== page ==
Melissa Michaels
About the Author

Melissa Michaels is the NY Times Bestselling author of Love The Home You Have and The Inspired Room book. Her blog, The Inspired Room, was voted Better Homes & Gardens Readers' Favorite decorating blog in 2014 and 2015. Melissa is a church planter's wife and a mom to three human kids and...

(in)side DaySpring: things we love
& you will too!
Find more at
(in)side DaySpring:
things we love
& you will too!
Find more at
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Reader Interactions


  1. So often when I read post like this, my heart sinks, deep at first. The open door is not the problem. I grew up learning how to “give” all kinds of gatherings. My mother taught me the art of a home that was welcoming no matter what was going on when the door was closed. My mother had a great gift of being a gracious hostess and making a gathering welcoming.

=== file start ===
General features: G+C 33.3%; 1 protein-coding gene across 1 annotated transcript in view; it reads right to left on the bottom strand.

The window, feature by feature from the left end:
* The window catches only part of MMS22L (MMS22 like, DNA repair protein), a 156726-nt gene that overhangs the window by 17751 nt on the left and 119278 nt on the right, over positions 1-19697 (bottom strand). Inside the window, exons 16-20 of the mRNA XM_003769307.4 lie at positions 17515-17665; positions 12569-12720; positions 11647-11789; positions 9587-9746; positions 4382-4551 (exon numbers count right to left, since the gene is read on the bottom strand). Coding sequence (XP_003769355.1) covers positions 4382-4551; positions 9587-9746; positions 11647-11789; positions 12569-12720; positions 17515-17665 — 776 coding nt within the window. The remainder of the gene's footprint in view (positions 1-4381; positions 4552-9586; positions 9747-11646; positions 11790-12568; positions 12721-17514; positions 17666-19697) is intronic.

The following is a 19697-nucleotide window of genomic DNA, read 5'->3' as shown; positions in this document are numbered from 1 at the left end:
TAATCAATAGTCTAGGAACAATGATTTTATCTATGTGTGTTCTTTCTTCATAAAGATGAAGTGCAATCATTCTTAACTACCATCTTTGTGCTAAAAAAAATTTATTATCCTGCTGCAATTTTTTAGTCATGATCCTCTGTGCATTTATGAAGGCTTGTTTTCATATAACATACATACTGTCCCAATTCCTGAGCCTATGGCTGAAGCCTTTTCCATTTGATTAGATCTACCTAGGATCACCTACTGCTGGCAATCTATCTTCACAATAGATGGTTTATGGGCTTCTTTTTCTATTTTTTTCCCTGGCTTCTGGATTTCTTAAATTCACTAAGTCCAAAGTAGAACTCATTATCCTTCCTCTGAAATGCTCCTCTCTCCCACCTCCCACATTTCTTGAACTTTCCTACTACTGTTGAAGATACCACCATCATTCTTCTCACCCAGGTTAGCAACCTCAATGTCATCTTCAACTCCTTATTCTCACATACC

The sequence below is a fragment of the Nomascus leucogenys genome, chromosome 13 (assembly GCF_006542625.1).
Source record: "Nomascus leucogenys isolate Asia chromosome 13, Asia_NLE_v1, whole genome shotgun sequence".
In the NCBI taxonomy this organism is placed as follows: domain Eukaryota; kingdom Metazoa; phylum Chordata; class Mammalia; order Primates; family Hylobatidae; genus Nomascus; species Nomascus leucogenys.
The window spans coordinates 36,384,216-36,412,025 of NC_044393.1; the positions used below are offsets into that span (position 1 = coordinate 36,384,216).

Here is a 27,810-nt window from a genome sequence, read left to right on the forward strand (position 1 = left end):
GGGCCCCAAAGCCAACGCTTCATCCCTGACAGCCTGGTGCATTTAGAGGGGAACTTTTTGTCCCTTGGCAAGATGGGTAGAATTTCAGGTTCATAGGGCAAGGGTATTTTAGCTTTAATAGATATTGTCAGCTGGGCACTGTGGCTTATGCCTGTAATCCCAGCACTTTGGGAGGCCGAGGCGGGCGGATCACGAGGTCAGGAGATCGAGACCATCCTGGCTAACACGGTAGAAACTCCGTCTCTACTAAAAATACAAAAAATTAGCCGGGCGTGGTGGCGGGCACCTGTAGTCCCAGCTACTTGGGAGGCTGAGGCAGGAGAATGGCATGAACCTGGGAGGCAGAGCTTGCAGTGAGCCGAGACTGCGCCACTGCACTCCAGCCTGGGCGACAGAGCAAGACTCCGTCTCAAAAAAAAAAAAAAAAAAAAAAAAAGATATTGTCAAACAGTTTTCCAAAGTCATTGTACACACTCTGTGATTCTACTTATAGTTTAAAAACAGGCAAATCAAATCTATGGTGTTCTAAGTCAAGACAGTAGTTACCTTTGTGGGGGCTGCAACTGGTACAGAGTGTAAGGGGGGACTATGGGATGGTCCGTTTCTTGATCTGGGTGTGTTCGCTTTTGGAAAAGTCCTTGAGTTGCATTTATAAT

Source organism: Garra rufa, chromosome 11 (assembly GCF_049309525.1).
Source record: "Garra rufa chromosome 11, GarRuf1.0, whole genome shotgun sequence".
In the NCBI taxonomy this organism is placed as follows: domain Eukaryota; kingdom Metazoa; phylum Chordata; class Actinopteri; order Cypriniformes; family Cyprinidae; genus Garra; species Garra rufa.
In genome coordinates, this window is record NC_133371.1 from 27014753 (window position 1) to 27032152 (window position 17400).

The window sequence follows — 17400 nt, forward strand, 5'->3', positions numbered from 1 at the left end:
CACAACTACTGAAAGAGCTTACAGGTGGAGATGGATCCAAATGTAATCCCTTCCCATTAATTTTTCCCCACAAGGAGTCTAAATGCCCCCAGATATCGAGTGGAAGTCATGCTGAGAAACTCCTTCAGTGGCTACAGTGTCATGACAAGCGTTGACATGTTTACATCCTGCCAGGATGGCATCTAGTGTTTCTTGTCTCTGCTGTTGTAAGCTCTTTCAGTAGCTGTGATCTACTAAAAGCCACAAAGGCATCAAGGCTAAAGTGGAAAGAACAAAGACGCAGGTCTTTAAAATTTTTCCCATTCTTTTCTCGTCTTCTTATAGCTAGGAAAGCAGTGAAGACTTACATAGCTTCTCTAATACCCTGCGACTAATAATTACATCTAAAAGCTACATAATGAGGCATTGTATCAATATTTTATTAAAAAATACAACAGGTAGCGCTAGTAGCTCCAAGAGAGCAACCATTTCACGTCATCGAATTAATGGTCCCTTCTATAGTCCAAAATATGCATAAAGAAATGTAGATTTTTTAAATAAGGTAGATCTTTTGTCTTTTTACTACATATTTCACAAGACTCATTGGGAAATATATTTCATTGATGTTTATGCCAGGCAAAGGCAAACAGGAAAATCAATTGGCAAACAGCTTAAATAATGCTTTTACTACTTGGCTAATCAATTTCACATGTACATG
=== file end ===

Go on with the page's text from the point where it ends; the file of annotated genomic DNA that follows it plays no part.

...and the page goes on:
The problem is when you have to require people to take an extra step in order to have a safe gathering. Living in a bubble because your immune system is shot, is no easy task. Helping people to understand why they cannot wear their favorite perfume, or why their laundry soap makes your throat close down, or why if they go some place else first and all the scents and fumes they bring will make you not able to breath, so they cannot visit other places first. All the demands for a safe visit offense others when they have not taken the time, or do not want to take the time to understand and make the visit safe.